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ggiles
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Reged: 09/07/10

Loc: Trenton Ontario Canada
The universe may not be expanding?
      #6036416 - 08/20/13 12:38 PM

http://www.theprovince.com/technology/space/Universe+expanding+after+research...

Thoughts?


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GregLee1
professor emeritus


Reged: 07/21/13

Loc: Waimanalo, HI
Re: The universe may not be expanding? new [Re: ggiles]
      #6036519 - 08/20/13 01:25 PM

Quote:

Because the frequency or “pitch” of light increases with mass, Prof Wetterich argues that masses could have been lower long ago.




Could this be a relativistic effect due to the increasing speed of modern life? Is this why that as we age, we feel increasingly that life is passing us by?


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Jarad
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Reged: 04/28/03

Loc: Atlanta, GA
Re: The universe may not be expanding? new [Re: GregLee1]
      #6037229 - 08/20/13 07:55 PM

So that explains it - as my mass increases, I get the blues...



Jarad


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scopethis
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Re: The universe may not be expanding? new [Re: Jarad]
      #6037441 - 08/20/13 10:55 PM

so if we eat more Big Macs we can outrun the Universe...

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Jarad
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Re: The universe may not be expanding? new [Re: scopethis]
      #6037817 - 08/21/13 07:34 AM

On a serious note, I doubt this explanation. If mass really is changing constantly over time, it would also affect other things like orbits, nuclear fusion, supernovae, etc. We don't see those changes.

Jarad


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llanitedave
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Reged: 09/26/05

Loc: Amargosa Valley, NV, USA
Re: The universe may not be expanding? new [Re: Jarad]
      #6038006 - 08/21/13 10:11 AM

Same as the other "physical constants change with time" ideas. If they do, they'd have to do it in such a synchronized way that it's invisible to observation.

And thus proof of the divine what's-it, or whatever.


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shawnhar
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Re: The universe may not be expanding? new [Re: llanitedave]
      #6038234 - 08/21/13 12:07 PM

All hail the Devine What's-It!

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GregLee1
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Reged: 07/21/13

Loc: Waimanalo, HI
Re: The universe may not be expanding? new [Re: llanitedave]
      #6038564 - 08/21/13 03:23 PM

Quote:

Same as the other "physical constants change with time" ideas. If they do, they'd have to do it in such a synchronized way that it's invisible to observation.



The changes are not invisible to observation -- they are proposed in order to account for certain observations. So are you saying that it's the synchronization that is not observable? I don't understand that.


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Jarad
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Re: The universe may not be expanding? new [Re: GregLee1]
      #6038579 - 08/21/13 03:34 PM

The proposal is to explain red shift as being due to a change in particle mass. Red shift is in fact observed.

But if mass of individual particles was changing, it should also change other things. For example, orbits. If the mass of the electrons and protons in the sun and the planets were getting heavier over the last 5 billion years, we should see the planets being pulled in closer over time. We should the same effect in galaxies - older galaxies should appear less massive, newer ones more massive in terms of orbital velocities. We don't see that.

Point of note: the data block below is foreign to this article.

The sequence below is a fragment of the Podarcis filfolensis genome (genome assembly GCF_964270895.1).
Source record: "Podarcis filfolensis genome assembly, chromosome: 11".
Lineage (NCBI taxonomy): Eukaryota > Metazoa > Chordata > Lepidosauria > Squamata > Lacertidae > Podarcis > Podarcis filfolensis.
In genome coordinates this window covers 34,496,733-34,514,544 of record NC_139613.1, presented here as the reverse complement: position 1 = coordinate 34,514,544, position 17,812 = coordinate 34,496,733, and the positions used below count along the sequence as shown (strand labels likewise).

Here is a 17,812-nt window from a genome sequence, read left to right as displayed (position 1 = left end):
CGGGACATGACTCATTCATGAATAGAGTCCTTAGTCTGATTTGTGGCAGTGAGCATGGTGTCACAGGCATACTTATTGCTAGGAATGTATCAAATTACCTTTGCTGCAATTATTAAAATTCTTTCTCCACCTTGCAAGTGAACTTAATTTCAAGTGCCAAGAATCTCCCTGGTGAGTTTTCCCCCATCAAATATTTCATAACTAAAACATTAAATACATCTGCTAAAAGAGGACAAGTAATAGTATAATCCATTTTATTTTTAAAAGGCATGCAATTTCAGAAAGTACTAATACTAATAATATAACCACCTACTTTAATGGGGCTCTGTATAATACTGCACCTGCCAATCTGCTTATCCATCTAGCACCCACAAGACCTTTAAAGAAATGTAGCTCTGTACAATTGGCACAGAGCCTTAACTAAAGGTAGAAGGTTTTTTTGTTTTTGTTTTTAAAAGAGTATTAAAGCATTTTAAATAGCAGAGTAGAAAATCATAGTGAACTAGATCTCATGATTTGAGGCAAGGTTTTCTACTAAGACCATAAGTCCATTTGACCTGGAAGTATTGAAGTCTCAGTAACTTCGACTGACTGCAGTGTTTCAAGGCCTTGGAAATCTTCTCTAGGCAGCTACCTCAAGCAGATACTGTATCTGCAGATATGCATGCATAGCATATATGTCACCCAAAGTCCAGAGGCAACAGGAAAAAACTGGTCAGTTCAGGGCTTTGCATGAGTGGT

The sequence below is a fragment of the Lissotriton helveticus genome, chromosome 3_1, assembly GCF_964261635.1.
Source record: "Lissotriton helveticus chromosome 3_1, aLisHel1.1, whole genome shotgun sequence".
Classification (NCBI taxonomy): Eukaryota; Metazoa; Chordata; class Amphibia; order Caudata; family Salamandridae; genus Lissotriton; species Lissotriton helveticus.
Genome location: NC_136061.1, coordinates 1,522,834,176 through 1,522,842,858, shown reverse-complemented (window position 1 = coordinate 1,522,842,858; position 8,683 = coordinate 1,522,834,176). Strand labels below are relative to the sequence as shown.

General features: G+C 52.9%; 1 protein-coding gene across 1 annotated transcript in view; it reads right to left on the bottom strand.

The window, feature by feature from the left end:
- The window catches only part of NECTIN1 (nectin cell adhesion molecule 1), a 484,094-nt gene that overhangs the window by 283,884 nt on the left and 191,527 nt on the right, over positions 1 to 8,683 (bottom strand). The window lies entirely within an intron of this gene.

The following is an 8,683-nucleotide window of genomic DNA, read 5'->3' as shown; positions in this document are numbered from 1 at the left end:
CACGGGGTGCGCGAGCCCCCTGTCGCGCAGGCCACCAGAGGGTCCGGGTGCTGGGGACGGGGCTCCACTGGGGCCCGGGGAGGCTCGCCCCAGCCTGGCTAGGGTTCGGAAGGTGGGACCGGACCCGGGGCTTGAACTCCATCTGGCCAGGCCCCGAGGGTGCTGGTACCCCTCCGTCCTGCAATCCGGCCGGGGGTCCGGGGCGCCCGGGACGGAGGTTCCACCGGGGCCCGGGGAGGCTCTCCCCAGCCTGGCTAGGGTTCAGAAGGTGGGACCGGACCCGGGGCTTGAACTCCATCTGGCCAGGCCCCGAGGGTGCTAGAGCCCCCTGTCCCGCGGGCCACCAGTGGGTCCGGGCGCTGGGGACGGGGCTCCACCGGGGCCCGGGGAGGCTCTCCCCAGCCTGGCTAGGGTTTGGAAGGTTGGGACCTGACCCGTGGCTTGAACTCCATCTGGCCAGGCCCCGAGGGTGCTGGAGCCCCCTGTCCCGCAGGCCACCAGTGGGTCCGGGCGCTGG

For Type 1a supernovae, they go off when the star passes a certain critical mass limit to overcome the electrical repulsion between nuclei and initiate fusion. If the mass of the particles were changing over time, we should see differences in those supernovae - lighter mass per particle would require more particles to generate the same amount of pressure. Less mass per charge unit would require more pressure and temperature to overcome the charge repulsion. Less mass per particle may also mean less energy produced by the fusion.

So we should be seeing signficicant differences in star behaviors (brightness/temperature relationships, etc.) if fundamental properties like the mass of an electron and proton were changing. In order to keep the behavior constant (as it appears to be), you would need to adjust lots of other parameters (like the strong and weak nuclear forces, electric constant, gravity constant, etc.) in perfect synch with the mass change to make orbits, fusion, etc. appear to work the same as the mass changed.

Jarad


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GregLee1
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Reged: 07/21/13

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Re: The universe may not be expanding? new [Re: Jarad]
      #6038734 - 08/21/13 04:54 PM

Quote:

In order to keep the behavior constant (as it appears to be), you would need to adjust lots of other parameters (like the strong and weak nuclear forces, electric constant, gravity constant, etc.) in perfect synch with the mass change to make orbits, fusion, etc. appear to work the same as the mass changed.



So? What does this have to do with observability? The synch is observable.


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gavinm
Carpal Tunnel


Reged: 08/26/05

Loc: Auckland New Zealand
Re: The universe may not be expanding? new [Re: GregLee1]
      #6038933 - 08/21/13 06:44 PM

The synch is unlikely (even if it is observable)

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Ira
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Reged: 08/22/10

Loc: Mitzpe Ramon, Israel
Re: The universe may not be expanding? new [Re: gavinm]
      #6038997 - 08/21/13 07:21 PM

It's like saying the room you are sitting in is getting smaller by the minute but you never feel confined because you are getting smaller at the same rate. Possible but unlikely.

/Ira


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GregLee1
professor emeritus


Reged: 07/21/13